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    Do Belgians have trouble saying it or keeping them all separate in their minds? I don't understand what the problem is. Is it any different than having millions of men named James or John (Which are Jewish, not Anglo Saxon)?

    ... and if I understand what you guys are saying-- some of these men are third generation Belgians. This isn't their "host" country anymore, it is their "home" country. Their name is Muhammed- and they are Belgian.

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    Most indians I know have shortened their names down to easy to say nicknames and, in some cases, use an anglified name for example, Harjit to Harry, Abdulla to Abby (one of my school friends did this), Sukjivan to Suki. Even within their own ethnic groups they will shorten names down, not all the time, but it does happen.

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    Nicknames are always common. The ones that I don't get are the ones that are actually as long or longer than what they are replacing or contain consonants that the original lacks- John/Jack Maggie/Margret Bobby/Robert...

    Maybe Belgium should pass a law encouraging all Muhamads to shorten to Moe. Give them a break on taxes or a toaster or something.

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    Quote Originally Posted by Mycernius
    Most indians I know have shortened their names down to easy to say nicknames and, in some cases, use an anglified name for example, Harjit to Harry, Abdulla to Abby (one of my school friends did this), Sukjivan to Suki. Even within their own ethnic groups they will shorten names down, not all the time, but it does happen.

    Oh I know what you mean, I know several Indian students, but they do not have those long difficult names. Their names are more like Sheetal and Ajurn. Which are very easy. However, I still think people should try to make the effort to learn people's name from another country.

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    Quote Originally Posted by sabro
    Maybe Belgium should pass a law encouraging all Muhamads to shorten to Moe. Give them a break on taxes or a toaster or something.
    Only if their siblings are called Curly and Larry
    (I'm going to have a fatwa against me for saying that. It's sabros fault, get him first, not me)

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    Quote Originally Posted by sabro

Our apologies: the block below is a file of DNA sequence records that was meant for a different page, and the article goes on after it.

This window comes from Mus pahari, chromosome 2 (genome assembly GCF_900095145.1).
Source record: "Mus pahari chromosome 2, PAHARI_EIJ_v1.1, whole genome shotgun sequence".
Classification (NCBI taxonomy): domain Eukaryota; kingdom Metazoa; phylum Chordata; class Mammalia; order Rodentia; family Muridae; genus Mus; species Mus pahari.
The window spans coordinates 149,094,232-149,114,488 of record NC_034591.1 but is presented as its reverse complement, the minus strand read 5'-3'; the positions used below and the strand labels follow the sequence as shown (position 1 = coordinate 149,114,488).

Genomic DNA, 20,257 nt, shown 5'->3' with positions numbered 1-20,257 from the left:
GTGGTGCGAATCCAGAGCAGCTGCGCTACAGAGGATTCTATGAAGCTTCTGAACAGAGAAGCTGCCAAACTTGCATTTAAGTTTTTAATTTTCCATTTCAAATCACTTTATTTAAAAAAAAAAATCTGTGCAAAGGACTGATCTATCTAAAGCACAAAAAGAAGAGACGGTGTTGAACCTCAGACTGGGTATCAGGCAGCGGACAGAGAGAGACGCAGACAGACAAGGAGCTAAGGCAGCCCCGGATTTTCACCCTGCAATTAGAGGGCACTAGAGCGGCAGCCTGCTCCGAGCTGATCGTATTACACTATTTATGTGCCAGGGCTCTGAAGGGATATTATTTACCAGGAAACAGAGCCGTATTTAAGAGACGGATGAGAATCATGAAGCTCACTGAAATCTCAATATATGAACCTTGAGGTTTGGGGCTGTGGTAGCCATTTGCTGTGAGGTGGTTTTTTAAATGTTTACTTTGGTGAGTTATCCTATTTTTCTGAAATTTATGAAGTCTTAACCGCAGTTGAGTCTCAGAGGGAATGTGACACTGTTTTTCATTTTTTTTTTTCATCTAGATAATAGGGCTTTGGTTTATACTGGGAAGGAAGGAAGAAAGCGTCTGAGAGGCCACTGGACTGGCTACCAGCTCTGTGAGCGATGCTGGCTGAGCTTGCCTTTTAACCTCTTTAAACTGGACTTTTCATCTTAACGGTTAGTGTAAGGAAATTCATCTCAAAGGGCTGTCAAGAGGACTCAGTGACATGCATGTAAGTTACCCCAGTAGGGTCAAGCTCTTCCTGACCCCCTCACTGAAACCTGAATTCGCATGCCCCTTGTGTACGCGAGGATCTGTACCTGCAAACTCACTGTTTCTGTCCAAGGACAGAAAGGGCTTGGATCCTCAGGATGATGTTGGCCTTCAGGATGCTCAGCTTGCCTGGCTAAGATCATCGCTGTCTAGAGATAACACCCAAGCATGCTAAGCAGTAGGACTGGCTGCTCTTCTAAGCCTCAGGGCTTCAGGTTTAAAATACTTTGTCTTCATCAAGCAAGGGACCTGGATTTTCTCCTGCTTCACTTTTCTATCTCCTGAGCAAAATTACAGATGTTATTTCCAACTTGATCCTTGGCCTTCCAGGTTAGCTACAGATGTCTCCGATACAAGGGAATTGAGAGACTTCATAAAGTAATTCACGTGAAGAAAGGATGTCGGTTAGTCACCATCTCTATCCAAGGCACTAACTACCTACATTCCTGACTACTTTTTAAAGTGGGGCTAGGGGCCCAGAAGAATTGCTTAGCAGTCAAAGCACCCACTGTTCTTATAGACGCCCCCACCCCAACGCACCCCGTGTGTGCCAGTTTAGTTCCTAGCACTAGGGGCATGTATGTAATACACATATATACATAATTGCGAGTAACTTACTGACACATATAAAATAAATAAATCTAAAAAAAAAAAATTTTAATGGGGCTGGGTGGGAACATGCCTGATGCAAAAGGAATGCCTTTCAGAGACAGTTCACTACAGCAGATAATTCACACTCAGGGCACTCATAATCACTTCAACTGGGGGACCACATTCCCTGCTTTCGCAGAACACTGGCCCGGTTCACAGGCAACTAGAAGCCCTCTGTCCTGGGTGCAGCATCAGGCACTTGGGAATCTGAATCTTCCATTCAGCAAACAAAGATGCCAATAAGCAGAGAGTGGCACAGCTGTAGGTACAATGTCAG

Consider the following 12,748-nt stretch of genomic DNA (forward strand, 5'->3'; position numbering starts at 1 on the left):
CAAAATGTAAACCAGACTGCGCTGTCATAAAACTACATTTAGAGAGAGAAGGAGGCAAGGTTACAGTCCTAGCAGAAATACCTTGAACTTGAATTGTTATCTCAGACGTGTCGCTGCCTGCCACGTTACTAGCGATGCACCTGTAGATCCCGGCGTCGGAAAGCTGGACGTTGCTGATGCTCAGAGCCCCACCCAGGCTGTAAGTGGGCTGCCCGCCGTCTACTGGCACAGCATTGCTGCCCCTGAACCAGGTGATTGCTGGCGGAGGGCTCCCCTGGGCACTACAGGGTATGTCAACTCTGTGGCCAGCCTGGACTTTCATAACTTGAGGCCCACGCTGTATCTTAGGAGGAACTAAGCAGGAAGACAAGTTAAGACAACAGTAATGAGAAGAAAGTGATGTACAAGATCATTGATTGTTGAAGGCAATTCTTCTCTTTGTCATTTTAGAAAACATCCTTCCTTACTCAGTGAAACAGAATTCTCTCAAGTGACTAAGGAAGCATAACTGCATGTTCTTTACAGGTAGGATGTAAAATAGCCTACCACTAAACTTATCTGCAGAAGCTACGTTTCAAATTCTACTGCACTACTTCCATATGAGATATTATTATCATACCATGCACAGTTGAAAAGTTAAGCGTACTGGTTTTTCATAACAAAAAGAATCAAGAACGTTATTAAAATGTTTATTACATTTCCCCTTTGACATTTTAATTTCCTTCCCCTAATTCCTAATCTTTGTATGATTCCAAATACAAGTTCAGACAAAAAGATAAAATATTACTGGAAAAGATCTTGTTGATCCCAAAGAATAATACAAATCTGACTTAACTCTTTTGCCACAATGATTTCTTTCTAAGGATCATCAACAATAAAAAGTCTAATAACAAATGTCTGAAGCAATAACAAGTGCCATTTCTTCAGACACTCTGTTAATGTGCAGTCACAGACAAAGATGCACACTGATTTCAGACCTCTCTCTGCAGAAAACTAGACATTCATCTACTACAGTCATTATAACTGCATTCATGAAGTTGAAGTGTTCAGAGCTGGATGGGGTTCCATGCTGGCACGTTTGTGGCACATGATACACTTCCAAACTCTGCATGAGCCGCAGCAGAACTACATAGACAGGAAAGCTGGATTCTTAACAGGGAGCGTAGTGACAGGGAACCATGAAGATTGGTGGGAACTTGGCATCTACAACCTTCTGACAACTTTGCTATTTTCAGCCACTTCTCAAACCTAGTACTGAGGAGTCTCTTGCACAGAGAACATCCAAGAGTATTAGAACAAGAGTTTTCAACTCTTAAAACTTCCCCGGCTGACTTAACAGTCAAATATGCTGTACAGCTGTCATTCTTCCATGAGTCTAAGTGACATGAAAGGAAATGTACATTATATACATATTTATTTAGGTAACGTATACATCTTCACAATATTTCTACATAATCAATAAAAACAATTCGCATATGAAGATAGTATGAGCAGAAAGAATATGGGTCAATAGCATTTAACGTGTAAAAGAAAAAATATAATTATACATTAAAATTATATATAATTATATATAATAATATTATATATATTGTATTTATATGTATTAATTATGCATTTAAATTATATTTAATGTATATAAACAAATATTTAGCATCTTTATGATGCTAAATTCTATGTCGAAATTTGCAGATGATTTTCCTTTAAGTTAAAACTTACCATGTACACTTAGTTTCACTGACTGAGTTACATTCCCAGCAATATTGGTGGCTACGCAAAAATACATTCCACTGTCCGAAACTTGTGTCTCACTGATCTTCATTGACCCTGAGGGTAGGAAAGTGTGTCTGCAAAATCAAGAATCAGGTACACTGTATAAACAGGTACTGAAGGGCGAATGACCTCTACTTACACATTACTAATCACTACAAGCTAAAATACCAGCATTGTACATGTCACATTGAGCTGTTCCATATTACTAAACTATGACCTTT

Do Belgians have trouble saying it or keeping them all separate in their minds? I don't understand what the problem is. Is it any different than having millions of men named James or John (Which are Jewish, not Anglo Saxon)?
    James or John are English names. Jacques or Jean are French. Giacomo and Giovanni are Italian. I don't know the Jewish version, but it certainly isn't James and John...

    ... and if I understand what you guys are saying-- some of these men are third generation Belgians. This isn't their "host" country anymore, it is their "home" country. Their name is Muhammed- and they are Belgian.
    They are all 2nd, 3rd or 4th generation of Arabs (mostly Moroccans) born in Belgium, but only 5% of all people of Moroccan descent in Belgium have chosen to taken on Belgian nationality, despite being eligible after 5 years of (legal or illegal) residency. This is another sign of them not willing to integrate into Belgian society. How would American consider 2nd or 3rd generation immigrants would are automatically granted American nationality for being born in the US, yet nevertheless refuse the US nationality ? This is what is happening with 95% of Moroccans... Do you find this normal ?

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    Quote Originally Posted by Mycernius
    Most indians I know have shortened their names down to easy to say nicknames and, in some cases, use an anglified name for example, Harjit to Harry, Abdulla to Abby (one of my school friends did this), Sukjivan to Suki. Even within their own ethnic groups they will shorten names down, not all the time, but it does happen.
    Exactly ! So do the Italian immigrants in Belgium. Why is it that Arabic immigrants refuse to do that, even after 4 generations in the country ?

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    Quote Originally Posted by sabro
    Maybe Belgium should pass a law encouraging all Muhamads to shorten to Moe. Give them a break on taxes or a toaster or something.
    Nicknames aren't common in Dutch-speaking and especially French-speaking culture. At best they would shorten a given name (e.g. Sebastian => Seb; Caroline => Caro), but not modify it like English speakers do (e.g. William => Bill; Henry => Harry; Cassandra => Cassie...).

    So I cannot see how the Belgian government would encourage the use of nicknames for Muslims or anybody else... It just isn't part of the local culture.

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    Perhaps they should outlaw religion to make you happy- as there already seems to be a national dress code. Allowing the state to enforce assimilation and to adapt into the culture of the mainstream would certainly diminish conflict and discomfort. Before I was born schools made kids from different culture adopt American sounding names and punished them for speaking their native languages.